If you've ever taken part in a food drive, you know what kinds of items generally end up in the donation piles. Mostly canned food and processed items: sugar, salt, fat, and lots of it. It's easy to understand why those items end up in the donation piles: They're generally the cheapest things to purchase.
But do those donations really help people in need?
A piece published in The Atlantic examines the problem of not only making sure that people living in low income environments have enough food to eat, but making sure they have enough healthy food to eat. (The author of the piece takes the approach that making healthier food easy to obtain is a way to provide preventative healthcare; if people eat healthier food, they'll be less likely to end up in hospitals and clinics down the road.) But how do nutritional requirements factor into what food ends up being handed out at shelters? To find out, I called up the Los Angeles Regional Food Bank.
To give you a bit of a primer, the L.A. Food Bank's job is to actually obtain the food that is then delivered to more localized agencies and programs that, in turn, distribute the food to people and families in need. Which means, they're the first step in getting the food that ends up being handed out. They obtain their food from a combination of drives, donations from large organizations, and through actual purchases they make themselves.
To keep track of the nutritional value of the food they receive, the Food Bank uses an internal ranking program that's a modified version of the Greater Pittsburgh Food Bank's Choosing Healthy Options Program. For every piece of food that's considered for purchase, information from the food label is entered into a spreadsheet that contains algorithms determining the nutritional value of the product. Using a red/yellow/green light system -- green being healthy, red not -- the Food Bank can determine how valuable the item is from a nutritional standpoint.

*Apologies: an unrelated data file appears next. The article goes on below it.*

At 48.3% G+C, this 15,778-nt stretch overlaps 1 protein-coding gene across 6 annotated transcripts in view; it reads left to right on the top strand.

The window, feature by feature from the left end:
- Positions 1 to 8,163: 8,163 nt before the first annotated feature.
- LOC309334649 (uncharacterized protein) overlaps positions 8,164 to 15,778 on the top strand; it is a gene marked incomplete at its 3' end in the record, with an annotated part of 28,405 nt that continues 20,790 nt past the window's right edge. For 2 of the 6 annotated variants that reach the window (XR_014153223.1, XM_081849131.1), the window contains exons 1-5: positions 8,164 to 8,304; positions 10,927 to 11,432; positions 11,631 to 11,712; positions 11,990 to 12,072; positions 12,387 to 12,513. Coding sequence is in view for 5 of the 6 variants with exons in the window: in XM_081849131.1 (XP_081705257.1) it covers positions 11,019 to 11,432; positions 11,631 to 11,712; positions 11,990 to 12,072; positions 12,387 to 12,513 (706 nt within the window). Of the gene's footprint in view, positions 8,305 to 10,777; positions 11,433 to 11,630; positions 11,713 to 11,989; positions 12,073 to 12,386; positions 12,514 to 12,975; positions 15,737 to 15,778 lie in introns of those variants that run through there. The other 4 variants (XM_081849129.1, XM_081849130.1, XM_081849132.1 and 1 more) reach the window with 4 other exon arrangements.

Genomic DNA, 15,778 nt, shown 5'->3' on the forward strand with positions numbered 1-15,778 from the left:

"A little over 50 percent received -- that includes donations and purchased items -- is green or yellow," says Maricelle Ranola, the Nutrition Director of the L.A. Food Bank. "What we're distributing is about 65 percent green or yellow. I'm hoping we get to a point where it's 100 percent green." But is that a realistic goal?
As any grocery shopper knows, there's a big difference in price between healthy items and junk food. Buying organic versus non-organic is mostly a decision based on how much money you're willing to spend, as is the decision to even step into a store like Whole Foods versus something like the 99 Cent Store. We all pay a premium for healthy food, so how does the higher price point affect purchasing for the Food Bank?
"Lately the trend has been a little better," Ranola says, "but it is still a little bit more expensive for the greener items. It's not a huge issue for us, but it is still an issue."
This price difference only affects the Food Bank when it comes to what items they purchase themselves. The other area where they can hope to raise the level of "green" and "yellow" items without having to worry about putting a giant hole in their budget is through donations.
"When it comes food drives, we appreciate whatever comes in," Ranola says. "But people should still be conscious when they donate, that the food bank is not just the place to donate every food. We're also looking for foods with nutritious quality as well."
This means instead of just dropping off whatever cans of junk food you have lying around, to actually donate worthwhile items like fruits and vegetables. Because, frankly, all food is not the same, and some does more harm than good.
"There are a lot of other diseases out there that lower income families see more than the ones that are mid- to higher-class individuals," Ranola says. In addition, donating healthy food makes a strong point about how we should treat the lesser fortunate. "Even though they are lower income, it doesn't mean they should get the bottom barrel of the food."
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